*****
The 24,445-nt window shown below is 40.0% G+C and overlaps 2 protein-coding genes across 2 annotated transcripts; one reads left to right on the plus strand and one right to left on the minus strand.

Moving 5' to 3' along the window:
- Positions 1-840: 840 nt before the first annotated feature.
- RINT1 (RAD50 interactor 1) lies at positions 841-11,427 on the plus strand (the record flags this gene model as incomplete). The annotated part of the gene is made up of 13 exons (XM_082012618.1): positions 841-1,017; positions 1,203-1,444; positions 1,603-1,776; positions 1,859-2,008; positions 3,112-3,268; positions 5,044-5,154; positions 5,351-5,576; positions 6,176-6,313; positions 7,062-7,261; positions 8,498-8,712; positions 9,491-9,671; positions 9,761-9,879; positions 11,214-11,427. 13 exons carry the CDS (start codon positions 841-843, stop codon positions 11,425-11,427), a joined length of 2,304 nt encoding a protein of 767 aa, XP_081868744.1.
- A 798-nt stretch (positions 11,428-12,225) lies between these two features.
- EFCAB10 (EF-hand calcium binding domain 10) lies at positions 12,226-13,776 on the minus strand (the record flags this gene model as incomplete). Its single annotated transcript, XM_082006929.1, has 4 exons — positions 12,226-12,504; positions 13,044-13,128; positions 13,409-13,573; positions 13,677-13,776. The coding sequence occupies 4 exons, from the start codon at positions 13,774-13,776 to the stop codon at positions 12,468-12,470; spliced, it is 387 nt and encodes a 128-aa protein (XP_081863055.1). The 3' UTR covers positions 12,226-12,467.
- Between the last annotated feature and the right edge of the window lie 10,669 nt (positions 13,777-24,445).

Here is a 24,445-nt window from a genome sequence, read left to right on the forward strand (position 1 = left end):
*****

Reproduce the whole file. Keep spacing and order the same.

The 24,445-nt window shown below is 40.0% G+C and overlaps 2 protein-coding genes across 2 annotated transcripts; one reads left to right on the plus strand and one right to left on the minus strand.

Moving 5' to 3' along the window:
- Positions 1-840: 840 nt before the first annotated feature.
- RINT1 (RAD50 interactor 1) lies at positions 841-11,427 on the plus strand (the record flags this gene model as incomplete). The annotated part of the gene is made up of 13 exons (XM_082012618.1): positions 841-1,017; positions 1,203-1,444; positions 1,603-1,776; positions 1,859-2,008; positions 3,112-3,268; positions 5,044-5,154; positions 5,351-5,576; positions 6,176-6,313; positions 7,062-7,261; positions 8,498-8,712; positions 9,491-9,671; positions 9,761-9,879; positions 11,214-11,427. 13 exons carry the CDS (start codon positions 841-843, stop codon positions 11,425-11,427), a joined length of 2,304 nt encoding a protein of 767 aa, XP_081868744.1.
- A 798-nt stretch (positions 11,428-12,225) lies between these two features.
- EFCAB10 (EF-hand calcium binding domain 10) lies at positions 12,226-13,776 on the minus strand (the record flags this gene model as incomplete). Its single annotated transcript, XM_082006929.1, has 4 exons — positions 12,226-12,504; positions 13,044-13,128; positions 13,409-13,573; positions 13,677-13,776. The coding sequence occupies 4 exons, from the start codon at positions 13,774-13,776 to the stop codon at positions 12,468-12,470; spliced, it is 387 nt and encodes a 128-aa protein (XP_081863055.1). The 3' UTR covers positions 12,226-12,467.
- Between the last annotated feature and the right edge of the window lie 10,669 nt (positions 13,777-24,445).

Here is a 24,445-nt window from a genome sequence, read left to right on the forward strand (position 1 = left end):